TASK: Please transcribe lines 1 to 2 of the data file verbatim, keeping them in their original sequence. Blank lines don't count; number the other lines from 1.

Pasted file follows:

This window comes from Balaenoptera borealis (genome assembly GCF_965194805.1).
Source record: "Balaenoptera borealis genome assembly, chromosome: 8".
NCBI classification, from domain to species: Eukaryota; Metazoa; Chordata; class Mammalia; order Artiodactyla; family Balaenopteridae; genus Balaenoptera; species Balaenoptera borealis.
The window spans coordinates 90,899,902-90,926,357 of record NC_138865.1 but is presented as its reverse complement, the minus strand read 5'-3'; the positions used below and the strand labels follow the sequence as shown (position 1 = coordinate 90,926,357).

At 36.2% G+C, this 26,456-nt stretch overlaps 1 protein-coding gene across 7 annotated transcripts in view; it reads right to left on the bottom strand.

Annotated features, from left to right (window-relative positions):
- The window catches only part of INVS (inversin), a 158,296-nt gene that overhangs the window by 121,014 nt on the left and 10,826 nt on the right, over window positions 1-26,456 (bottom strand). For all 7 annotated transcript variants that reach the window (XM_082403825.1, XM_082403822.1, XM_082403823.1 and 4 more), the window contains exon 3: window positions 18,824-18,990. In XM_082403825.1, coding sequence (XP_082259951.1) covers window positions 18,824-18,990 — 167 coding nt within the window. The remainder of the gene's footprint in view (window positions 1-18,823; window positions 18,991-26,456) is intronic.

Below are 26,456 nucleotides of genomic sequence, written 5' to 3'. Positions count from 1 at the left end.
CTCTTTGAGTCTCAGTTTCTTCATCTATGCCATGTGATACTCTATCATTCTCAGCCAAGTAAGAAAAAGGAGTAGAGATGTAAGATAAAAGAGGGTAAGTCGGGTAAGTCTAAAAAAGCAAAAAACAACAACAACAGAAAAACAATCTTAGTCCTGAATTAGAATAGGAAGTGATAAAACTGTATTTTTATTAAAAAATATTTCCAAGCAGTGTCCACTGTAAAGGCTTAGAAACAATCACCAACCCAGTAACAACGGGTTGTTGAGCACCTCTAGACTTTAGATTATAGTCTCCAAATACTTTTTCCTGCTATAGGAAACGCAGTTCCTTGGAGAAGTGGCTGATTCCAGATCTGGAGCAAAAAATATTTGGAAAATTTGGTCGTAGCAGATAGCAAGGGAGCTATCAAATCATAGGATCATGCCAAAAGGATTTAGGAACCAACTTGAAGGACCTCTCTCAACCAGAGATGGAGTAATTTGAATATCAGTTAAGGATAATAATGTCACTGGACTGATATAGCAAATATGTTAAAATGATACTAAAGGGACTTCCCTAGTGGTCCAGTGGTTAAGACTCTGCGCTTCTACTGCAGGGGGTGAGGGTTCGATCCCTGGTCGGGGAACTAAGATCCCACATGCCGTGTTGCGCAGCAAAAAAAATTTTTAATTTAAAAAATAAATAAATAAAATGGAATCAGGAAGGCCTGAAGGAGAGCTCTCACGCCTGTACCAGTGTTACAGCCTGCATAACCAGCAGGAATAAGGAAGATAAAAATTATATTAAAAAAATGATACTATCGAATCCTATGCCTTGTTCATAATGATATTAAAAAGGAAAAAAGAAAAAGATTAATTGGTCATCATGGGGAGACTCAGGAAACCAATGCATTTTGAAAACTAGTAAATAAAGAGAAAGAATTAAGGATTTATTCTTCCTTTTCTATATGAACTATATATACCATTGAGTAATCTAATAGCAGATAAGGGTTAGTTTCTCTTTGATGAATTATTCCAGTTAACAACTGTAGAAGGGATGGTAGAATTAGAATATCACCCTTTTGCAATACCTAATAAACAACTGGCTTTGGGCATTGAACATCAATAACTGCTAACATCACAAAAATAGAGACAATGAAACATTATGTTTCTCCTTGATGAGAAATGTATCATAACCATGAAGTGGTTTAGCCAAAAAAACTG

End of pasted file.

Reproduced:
This window comes from Balaenoptera borealis (genome assembly GCF_965194805.1).
Source record: "Balaenoptera borealis genome assembly, chromosome: 8".